JAMES STREET, EDWARD STREET, BRISBANE, 1995-7
Plöetz Gallery & White Box Gallery
LOCAL & HISTORICAL INFLUENCES
This selection of works from my years as a student and an artist, combine a number of different approaches to making art that all share common links in responding to Modernist Abstract Painting, The Body and Abject Art. Throughout Brisbane in the nineties, there was a heavy focus on Performance and Installation Art programmed into what was exhibited at the Institute of Modern Art by the Director Nicholas Tsoutas; and counter to this, was an ongoing series of curated shows by David Pestorius throughout the decade which tried to historicize geometric painting in Australia. This punctuated my education while undertaking a Bachelor of Fine Arts at the Queensland University of Technology. Pestorius’ shows were exhibited in his privately run gallery and also curatorially existed in various sites, some of these including the Centenary Pool, Merivale Street, Metro Arts and the University Art Museum (UAM) at the University of Queensland located in St. Lucia.
As a young student in Brisbane these moments in local art, intersected my education and became important influences in the development of my practice and working out a position towards certain kinds of methodologies in art making. They also revealed to me how certain approaches to art-making on a periphery could exist in opposition or compliment those operating in a centre like New York or Paris. Some of the questions I was asking myself in my own work were; “What happens to the body in formal strategies surrounding abstract painting? Where is the body and subjectivity located in Abstraction such as Malevich’s influential work entitled Suprematist Composition: White on White?…apart from the traces of it in his brushstrokes (over-painting) or in the texture of the paint which is hidden in various types of reproductions displayed across computer screens or in art-history books.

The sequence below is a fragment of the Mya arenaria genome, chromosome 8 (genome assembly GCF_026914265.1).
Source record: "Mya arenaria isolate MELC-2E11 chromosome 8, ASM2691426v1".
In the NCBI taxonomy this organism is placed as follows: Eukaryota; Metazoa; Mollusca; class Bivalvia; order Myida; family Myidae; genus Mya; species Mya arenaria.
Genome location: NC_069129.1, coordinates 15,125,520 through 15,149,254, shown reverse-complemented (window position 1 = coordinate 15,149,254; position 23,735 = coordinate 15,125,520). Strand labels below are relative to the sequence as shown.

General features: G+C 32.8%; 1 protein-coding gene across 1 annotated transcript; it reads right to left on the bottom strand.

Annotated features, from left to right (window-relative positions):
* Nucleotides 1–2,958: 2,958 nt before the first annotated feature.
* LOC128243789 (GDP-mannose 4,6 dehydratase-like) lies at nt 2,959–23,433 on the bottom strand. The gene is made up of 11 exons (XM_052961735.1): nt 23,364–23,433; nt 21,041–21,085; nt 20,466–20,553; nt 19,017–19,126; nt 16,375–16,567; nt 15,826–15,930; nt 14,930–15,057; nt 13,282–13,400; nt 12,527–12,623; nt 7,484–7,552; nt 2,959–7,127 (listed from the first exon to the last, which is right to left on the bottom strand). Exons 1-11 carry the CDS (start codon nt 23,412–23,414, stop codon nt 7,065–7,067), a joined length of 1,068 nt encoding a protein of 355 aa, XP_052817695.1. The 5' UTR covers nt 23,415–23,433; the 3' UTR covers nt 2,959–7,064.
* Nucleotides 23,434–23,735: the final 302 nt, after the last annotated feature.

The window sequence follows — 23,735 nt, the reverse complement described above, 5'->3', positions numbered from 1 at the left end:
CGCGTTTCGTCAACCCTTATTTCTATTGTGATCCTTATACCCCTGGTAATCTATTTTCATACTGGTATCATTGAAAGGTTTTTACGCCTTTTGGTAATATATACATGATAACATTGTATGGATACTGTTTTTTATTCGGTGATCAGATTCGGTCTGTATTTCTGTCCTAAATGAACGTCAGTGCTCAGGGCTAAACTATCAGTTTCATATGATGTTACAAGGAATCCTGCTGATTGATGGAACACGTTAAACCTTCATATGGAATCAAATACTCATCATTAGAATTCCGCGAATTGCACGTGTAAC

My choice of materials were mainly readymade that consisted of bedding material sourced from second hand furniture stores or gifted items from friends (old pillows) which often had a strong geometric pattern to their design or of a repetitive pattern produced by sweat and other bodily exudations. Some of these materials and their original objects were often combined with animatronic devices that anthropomorphized their forms. These sculptures through their repetitive movements could stand in for many different bodily metaphors and processes; battery operated dolls and vibrating toys which came with their own internal sounds were also sewn into the body of individual works, resulting in the sculptures adopting certain kinds of personality traits. When exhibited in gallery spaces, their sounds and personalities defined their own space and came to define how they should be placed within particular sites or whatever sculptural forms and formal shapes needed to be sewn around them.
Today, my interest in formalism, interactivity, performance, the body and sculpture still exists in my decision making, along with a continued focus in animation techniques that operate virtually in my Machinima and Video Art works.